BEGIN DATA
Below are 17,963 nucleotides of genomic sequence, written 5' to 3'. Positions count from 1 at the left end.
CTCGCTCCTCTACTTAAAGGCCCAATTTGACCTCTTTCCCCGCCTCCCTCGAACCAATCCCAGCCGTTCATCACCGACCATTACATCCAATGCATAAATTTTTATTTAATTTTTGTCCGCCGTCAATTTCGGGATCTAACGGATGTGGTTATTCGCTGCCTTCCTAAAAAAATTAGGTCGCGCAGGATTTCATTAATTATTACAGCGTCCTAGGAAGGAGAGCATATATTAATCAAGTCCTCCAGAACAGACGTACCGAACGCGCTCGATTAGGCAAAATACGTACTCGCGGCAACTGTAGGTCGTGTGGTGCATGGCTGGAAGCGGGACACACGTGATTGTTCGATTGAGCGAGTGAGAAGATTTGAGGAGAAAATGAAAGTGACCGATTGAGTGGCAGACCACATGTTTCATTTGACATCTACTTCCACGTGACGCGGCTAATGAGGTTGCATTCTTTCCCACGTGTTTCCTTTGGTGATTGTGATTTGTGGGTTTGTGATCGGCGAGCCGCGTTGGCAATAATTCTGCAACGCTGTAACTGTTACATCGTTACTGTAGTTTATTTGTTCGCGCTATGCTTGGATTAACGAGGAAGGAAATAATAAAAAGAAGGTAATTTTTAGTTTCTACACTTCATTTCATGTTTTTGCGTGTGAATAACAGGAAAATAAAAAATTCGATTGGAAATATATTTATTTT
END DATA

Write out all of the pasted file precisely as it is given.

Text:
Below are 17,963 nucleotides of genomic sequence, written 5' to 3'. Positions count from 1 at the left end.
CTCGCTCCTCTACTTAAAGGCCCAATTTGACCTCTTTCCCCGCCTCCCTCGAACCAATCCCAGCCGTTCATCACCGACCATTACATCCAATGCATAAATTTTTATTTAATTTTTGTCCGCCGTCAATTTCGGGATCTAACGGATGTGGTTATTCGCTGCCTTCCTAAAAAAATTAGGTCGCGCAGGATTTCATTAATTATTACAGCGTCCTAGGAAGGAGAGCATATATTAATCAAGTCCTCCAGAACAGACGTACCGAACGCGCTCGATTAGGCAAAATACGTACTCGCGGCAACTGTAGGTCGTGTGGTGCATGGCTGGAAGCGGGACACACGTGATTGTTCGATTGAGCGAGTGAGAAGATTTGAGGAGAAAATGAAAGTGACCGATTGAGTGGCAGACCACATGTTTCATTTGACATCTACTTCCACGTGACGCGGCTAATGAGGTTGCATTCTTTCCCACGTGTTTCCTTTGGTGATTGTGATTTGTGGGTTTGTGATCGGCGAGCCGCGTTGGCAATAATTCTGCAACGCTGTAACTGTTACATCGTTACTGTAGTTTATTTGTTCGCGCTATGCTTGGATTAACGAGGAAGGAAATAATAAAAAGAAGGTAATTTTTAGTTTCTACACTTCATTTCATGTTTTTGCGTGTGAATAACAGGAAAATAAAAAATTCGATTGGAAATATATTTATTTT